There are many examples of group identity that seem constructive. It could be rooting for a sports team (the 'Fighting Irish') We could compare ourselves to orcas, whom biologists say have a 'distributed sense of consciousness'. On p. 100, Hoffel writes, '... when we renounce the self and become part of a compact whole, we not only renounce personal advantage, but we are also rid of personal responsibility.' But Boston bomber Dzhokhar Tsarnaev wrote inside the boat where he hid before capture, that one Muslim is part of the body of all Muslims and must share in the fate of all. That sort of thinking does make a lot of people, especially less well educated or well-off young men tick. Western individualism becomes an unwelcome influence, not directly because of colonialism or exploitation as it is usually condemned by the 'People’s' Left, or because of theological reasons themselves, but because it breaks up the collective cohesion of the group, presents young men with the possibility of choices that they cannot possibly make wisely. On p. 33, paragraph 29, Hoffer writes, 'Where freedom is real, equality is the passion of the masses. Where equality is real, freedom is the passion of a small minority. Equality without freedom creates a more stable social structure than freedom without equality.' I wrote a similar idea in my DADT-III book, but noted that freedom, when allowing inequality, promotes innovation that raises living standards for everyone. Trickle down trickles for a while, but not enough (Perot). The better off need to give back, and it gets personal.But even this analysis stalls out in Hoffer’s own analysis. It’s not just inequality, it’s that other cultures don’t want to be conscious of the idea at all. Coexistence with a rich liberal intellectual in the West becomes difficult. But inevitably, every group (where tribal as with much of Islam, or the former Soviet Union) makes demands of its own members and punishes those who don’t comply, sometimes exterminating them. It’s impossible for them to maintain forever that individuals don’t matter. But the idea, of joining a brotherhood, becomes enticing to young men living in 'rich' societies whose values don’t give them a chance to compete or which don’t make sense to them.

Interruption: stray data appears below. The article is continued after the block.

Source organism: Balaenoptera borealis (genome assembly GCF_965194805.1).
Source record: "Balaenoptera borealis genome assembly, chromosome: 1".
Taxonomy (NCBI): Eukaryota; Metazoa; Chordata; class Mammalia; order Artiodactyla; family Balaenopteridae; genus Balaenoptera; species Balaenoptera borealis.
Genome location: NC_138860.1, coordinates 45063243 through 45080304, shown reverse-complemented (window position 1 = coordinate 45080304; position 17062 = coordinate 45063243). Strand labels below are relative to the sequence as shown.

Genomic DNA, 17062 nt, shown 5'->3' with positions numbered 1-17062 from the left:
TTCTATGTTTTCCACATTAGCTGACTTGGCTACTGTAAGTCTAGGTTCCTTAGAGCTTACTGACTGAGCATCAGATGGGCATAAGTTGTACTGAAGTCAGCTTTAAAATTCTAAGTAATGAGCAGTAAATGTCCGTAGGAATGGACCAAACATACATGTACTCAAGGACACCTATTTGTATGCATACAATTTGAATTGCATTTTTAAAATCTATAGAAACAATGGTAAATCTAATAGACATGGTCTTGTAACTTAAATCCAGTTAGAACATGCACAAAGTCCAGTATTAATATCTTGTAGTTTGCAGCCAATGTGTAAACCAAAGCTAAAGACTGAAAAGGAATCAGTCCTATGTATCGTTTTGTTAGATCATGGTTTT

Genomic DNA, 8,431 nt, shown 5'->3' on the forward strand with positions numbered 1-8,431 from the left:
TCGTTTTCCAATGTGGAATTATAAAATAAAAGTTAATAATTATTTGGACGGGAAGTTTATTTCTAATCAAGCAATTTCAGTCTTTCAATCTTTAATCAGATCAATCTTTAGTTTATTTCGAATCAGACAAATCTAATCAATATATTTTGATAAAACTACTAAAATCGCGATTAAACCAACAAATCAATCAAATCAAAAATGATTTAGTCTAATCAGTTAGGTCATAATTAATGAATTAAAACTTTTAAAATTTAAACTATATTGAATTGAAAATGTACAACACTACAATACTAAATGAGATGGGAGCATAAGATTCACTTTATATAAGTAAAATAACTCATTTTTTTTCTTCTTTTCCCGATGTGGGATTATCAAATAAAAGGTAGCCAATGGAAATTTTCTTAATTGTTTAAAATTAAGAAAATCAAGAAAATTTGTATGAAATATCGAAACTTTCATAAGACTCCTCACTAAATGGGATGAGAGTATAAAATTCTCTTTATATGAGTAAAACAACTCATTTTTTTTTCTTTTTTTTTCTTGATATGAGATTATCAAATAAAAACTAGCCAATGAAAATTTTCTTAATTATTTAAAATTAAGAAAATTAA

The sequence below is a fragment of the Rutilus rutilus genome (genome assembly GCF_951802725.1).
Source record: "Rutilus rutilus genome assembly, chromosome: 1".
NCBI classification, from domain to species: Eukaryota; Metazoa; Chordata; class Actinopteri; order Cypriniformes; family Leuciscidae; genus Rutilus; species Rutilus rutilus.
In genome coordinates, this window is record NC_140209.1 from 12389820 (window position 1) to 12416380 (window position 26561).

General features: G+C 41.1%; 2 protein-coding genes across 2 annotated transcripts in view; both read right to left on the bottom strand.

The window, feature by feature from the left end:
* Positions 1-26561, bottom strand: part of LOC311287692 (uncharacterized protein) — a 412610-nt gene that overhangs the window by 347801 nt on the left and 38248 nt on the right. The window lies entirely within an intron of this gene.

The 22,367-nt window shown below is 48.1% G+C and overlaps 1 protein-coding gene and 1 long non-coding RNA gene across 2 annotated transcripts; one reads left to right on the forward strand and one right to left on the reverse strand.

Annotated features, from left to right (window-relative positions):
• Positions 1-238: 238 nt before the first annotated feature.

Hoffer doesn't specifically address homosexuality (this is 1951), but most political mass movements express homophobia because they see gay values as an affront to the procreative future and cultural identity of the entire group, and have little concern about the immediate effects on individual members. In the political or religious area, liberation often results in new oppression. But it is possible to construe liberal mass movements, like feminism, as something you "join" as a group experience. But there is a difference between the "solidarity" that political activism usually demands, and the sense of national or religious identity that drives some more radical cult-like movements like ISIS. Later, Hoffer explains radicalism in terms of personality character specialization. He talks about 'men of action', and 'men of words'. These correspond roughly to the polarities set up by Paul Rosenfels (April 12, 2006), as 'masculine' and 'feminine', or perhaps 'balanced' and 'unbalanced'. In factm Hoffer's writing style and book organization, dividing his presentation into little sections and often writing paragraphs almost as mathematical proofs, resembles Rosenfels, whom I believe had studied Hoffer as I recall from my days at the Ninth Street Center in the 1970s. Hoffer lays out he ways both personality types can rescue themselves from self-annihilation as well as the ways they sink further. 'Men of words' who fail at gaining the success they want or who are too spread out in their scope (that could be me) can become vulnerable to fanaticism. Hoffer often explains how joining mass movements, and then offering self-sacrifice, or joining in with proselytizing or enemy-spotting, is connected with keeping any inner self (a very important idea in Rosenfels) obliterated and 'not showing.' It should come as no surprise that revolutions often result in regimes more repressive than those that they had just replaced.